Holostem and Chiesi Announce FDA Orphan Drug Designation for GPLSCD01 for treatment of Limbal Stem Cell Deficiency (LSCD)
Cary, N.C., and Modena, Italy, June 12, 2018 – Chiesi USA (key-A-zee), a specialty pharmaceutical company based in Cary, N.C., and the Italian biotech Holostem Terapie Avanzate S.r.l., announced that the U.S. Food and Drug Administration (FDA) has granted orphan drug designation to an investigational product, GPLSCD01, ex-vivo expanded autologous human corneal epithelial cells containing stem cells, for the treatment of limbal stem cell deficiency (LSCD).
LSCD is a rare and seriously debilitating condition affecting one or both eyes due to physical or chemical ocular burns, inflammatory diseases, and hereditary diseases. Affected patients lack cells called limbal stem cells, which are found at the edge of the cornea (the transparent layer in front of the eye), that normally function to continuously renew and repair the cornea. Left untreated, LSCD results in chronic pain, burning, photophobia (eye discomfort in bright light), inflammation, corneal neovascularisation (new blood vessels growing across the front of the eye), stromal scarring and the reduction or complete loss of vision.
“We are very pleased to receive orphan drug designation for GPLSCD01 for patients with LSCD. This is an important regulatory milestone for Chiesi USA as we continue to focus on meeting the needs of the rare disease community,” said Alan Roberts, Vice President of Scientific Affairs, Chiesi USA. “Once FDA-approved, GPLSCD01 has the potential to become an important medical therapy for LSCD patients in the U.S.”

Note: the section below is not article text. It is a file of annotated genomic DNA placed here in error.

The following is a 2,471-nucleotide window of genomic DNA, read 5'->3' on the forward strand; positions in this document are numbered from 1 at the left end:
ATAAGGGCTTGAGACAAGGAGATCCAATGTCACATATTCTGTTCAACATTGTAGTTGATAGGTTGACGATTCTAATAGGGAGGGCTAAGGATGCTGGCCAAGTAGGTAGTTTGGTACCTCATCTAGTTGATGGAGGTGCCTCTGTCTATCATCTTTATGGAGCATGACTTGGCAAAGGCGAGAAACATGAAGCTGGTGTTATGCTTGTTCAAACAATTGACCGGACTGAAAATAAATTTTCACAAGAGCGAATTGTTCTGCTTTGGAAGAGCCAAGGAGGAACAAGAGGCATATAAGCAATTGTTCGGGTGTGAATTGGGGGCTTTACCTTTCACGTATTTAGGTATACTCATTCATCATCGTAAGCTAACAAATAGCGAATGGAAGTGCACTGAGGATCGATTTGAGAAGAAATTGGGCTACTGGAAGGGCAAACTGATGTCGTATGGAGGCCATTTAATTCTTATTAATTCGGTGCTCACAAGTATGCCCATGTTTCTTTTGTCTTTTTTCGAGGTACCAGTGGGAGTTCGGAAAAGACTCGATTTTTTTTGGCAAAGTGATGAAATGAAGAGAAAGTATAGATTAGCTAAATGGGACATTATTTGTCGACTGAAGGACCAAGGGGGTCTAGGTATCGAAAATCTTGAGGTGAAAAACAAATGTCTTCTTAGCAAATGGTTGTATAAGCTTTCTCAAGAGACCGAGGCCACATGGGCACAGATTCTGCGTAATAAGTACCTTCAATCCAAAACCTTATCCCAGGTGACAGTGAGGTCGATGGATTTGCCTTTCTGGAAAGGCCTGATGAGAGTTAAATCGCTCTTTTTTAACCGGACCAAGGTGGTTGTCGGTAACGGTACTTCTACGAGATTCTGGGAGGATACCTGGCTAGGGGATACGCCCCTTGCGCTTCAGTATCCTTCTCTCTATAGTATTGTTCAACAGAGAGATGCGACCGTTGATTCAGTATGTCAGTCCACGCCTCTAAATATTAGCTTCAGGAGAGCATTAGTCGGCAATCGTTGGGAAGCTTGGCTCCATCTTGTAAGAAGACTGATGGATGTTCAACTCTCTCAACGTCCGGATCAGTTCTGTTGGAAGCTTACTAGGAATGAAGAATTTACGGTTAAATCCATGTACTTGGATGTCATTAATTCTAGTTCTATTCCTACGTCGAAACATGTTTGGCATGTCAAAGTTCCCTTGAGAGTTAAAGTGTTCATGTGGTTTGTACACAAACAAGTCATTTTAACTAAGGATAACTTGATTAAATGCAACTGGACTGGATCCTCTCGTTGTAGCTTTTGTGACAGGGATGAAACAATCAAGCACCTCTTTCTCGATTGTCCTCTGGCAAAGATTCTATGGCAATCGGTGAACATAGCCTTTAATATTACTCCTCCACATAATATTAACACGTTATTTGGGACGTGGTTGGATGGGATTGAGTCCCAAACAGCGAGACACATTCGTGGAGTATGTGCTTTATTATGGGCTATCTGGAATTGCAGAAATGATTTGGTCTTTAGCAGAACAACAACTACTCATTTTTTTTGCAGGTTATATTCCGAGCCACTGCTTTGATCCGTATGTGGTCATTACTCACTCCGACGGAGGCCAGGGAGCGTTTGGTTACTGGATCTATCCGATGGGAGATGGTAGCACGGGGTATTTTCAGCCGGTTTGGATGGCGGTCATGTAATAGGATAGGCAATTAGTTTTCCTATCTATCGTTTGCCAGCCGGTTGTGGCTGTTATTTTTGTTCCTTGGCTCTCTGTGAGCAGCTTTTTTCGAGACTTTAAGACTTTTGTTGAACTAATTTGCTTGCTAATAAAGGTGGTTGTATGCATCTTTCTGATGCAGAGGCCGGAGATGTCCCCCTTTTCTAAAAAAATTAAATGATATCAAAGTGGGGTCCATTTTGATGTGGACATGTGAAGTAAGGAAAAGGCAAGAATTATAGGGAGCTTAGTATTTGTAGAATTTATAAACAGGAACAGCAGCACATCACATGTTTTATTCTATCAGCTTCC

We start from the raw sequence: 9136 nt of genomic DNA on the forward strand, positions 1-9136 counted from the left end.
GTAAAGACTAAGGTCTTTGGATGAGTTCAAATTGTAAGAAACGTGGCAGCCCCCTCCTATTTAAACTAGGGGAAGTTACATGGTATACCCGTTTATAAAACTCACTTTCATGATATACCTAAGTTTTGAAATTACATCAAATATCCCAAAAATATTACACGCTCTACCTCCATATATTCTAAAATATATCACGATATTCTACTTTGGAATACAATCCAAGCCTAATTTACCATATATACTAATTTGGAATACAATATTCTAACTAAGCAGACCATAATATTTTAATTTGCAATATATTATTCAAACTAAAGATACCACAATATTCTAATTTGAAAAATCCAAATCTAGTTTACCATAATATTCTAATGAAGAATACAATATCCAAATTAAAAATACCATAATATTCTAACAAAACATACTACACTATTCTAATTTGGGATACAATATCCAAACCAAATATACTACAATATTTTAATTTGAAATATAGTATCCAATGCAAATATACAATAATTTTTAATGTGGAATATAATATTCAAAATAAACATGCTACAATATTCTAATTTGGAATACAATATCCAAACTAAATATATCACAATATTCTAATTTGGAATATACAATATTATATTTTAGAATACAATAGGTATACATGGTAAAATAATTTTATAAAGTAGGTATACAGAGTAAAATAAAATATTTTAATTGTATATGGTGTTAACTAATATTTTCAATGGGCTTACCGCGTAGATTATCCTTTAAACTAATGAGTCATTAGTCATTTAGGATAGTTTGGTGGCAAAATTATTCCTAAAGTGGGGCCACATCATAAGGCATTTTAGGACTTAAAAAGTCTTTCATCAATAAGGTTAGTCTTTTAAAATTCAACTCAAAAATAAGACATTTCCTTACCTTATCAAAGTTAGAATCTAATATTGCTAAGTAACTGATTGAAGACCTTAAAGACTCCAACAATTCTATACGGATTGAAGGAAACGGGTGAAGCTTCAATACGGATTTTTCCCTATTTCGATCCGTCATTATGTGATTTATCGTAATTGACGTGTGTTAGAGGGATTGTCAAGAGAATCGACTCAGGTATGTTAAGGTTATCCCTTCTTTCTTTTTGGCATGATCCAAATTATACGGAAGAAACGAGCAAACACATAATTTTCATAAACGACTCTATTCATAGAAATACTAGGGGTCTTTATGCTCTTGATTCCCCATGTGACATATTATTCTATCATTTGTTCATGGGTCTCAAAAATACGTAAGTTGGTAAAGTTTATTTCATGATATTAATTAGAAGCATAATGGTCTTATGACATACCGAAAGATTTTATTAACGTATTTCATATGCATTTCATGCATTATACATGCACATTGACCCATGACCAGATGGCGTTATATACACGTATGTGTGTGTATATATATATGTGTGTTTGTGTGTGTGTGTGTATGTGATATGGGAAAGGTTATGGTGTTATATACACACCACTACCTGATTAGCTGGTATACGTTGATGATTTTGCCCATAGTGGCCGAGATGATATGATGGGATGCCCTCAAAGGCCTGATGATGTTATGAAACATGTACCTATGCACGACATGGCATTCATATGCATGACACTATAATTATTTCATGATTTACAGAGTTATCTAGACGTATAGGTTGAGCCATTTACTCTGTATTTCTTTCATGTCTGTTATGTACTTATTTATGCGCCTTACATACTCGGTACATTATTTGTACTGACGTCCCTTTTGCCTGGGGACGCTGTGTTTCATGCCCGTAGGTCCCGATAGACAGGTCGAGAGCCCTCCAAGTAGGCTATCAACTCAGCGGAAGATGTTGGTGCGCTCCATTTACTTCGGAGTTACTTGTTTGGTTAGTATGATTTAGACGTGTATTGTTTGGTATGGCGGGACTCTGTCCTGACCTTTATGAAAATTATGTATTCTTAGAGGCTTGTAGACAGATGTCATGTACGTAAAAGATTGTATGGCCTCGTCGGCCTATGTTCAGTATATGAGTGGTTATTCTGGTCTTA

The management and symptom relief of LSCD depends on the extent of the damage. GPLSCD01 requires a biopsy of undamaged limbus which is then cultivated in vitro to produce a cell sheet of epithelium containing stem cells for transplantation with the potential to regenerate and repair the patient’s eye. The autologous, or obtained from the same individual, therapy may offer the advantage of restoring the corneal epithelium without the need of donor tissues and subsequent immunosuppression.
The FDA’s orphan drug designation is granted to drugs intended for the safe and effective treatment, diagnosis or prevention of rare diseases that affect fewer than 200,000 people in the United States. Orphan designation qualifies the sponsor of the drug for certain development incentives, including tax credits for qualified clinical testing, prescription drug user fee exemption and seven-year marketing exclusivity upon FDA approval.
GPLSCD01 is an investigational drug candidate in the United States. The effectiveness and safety of GPLSCD01 have not been reviewed or approved by the FDA. GPLSCD01, known as Holoclar® in the European Union, is the first advanced medicinal product containing stem cells to be licensed in the European Union for the treatment of adult patients with moderate-to-severe limbal stem cell deficiency (defined by the presence of superficial corneal neovascularisation in at least two corneal quadrants, with central corneal involvement, and severely impaired visual acuity), unilateral or bilateral, due to physical or chemical ocular burns. A minimum of 1 – 2 mm2 of undamaged limbus is required for biopsy.
Holoclar is manufactured by Holostem and commercialized by Chiesi in several European countries.
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